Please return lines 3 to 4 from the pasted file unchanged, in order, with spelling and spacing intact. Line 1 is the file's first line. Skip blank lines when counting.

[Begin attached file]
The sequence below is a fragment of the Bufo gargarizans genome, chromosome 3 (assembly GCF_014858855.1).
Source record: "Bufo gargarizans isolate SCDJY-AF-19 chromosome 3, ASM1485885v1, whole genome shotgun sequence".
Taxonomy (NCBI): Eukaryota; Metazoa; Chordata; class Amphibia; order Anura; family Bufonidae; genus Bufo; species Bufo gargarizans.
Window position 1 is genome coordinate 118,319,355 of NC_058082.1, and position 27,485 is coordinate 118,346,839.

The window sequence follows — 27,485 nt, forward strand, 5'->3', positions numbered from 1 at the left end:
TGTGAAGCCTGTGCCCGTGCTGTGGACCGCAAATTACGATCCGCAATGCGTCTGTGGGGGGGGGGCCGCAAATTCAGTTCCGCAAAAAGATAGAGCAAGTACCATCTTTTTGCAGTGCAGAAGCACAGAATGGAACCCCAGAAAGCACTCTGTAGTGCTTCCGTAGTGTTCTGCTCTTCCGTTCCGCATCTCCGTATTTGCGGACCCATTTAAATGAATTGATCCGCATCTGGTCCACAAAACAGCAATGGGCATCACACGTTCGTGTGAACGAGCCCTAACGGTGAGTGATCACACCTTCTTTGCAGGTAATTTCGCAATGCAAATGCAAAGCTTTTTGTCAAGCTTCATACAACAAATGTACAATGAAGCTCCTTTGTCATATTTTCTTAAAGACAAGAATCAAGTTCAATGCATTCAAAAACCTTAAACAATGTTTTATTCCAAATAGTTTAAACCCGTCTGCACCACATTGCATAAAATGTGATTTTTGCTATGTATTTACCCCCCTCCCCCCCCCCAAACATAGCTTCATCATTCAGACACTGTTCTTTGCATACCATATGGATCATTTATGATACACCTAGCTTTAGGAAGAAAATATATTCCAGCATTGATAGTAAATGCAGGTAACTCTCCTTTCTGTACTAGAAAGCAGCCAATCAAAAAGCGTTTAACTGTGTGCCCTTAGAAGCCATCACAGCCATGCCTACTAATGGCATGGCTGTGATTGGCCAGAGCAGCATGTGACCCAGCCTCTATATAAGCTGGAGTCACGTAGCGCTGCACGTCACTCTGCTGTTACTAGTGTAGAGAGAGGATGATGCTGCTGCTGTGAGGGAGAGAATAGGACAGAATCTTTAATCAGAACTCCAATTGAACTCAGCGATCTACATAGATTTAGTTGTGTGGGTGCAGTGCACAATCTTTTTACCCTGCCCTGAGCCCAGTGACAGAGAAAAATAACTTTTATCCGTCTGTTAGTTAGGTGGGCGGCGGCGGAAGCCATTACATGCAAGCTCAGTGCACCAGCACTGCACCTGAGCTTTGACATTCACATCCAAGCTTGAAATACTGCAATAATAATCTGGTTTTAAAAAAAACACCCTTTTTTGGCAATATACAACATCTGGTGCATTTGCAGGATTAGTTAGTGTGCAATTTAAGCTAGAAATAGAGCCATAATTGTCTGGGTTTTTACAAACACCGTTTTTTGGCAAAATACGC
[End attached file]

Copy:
Taxonomy (NCBI): Eukaryota; Metazoa; Chordata; class Amphibia; order Anura; family Bufonidae; genus Bufo; species Bufo gargarizans.
Window position 1 is genome coordinate 118,319,355 of NC_058082.1, and position 27,485 is coordinate 118,346,839.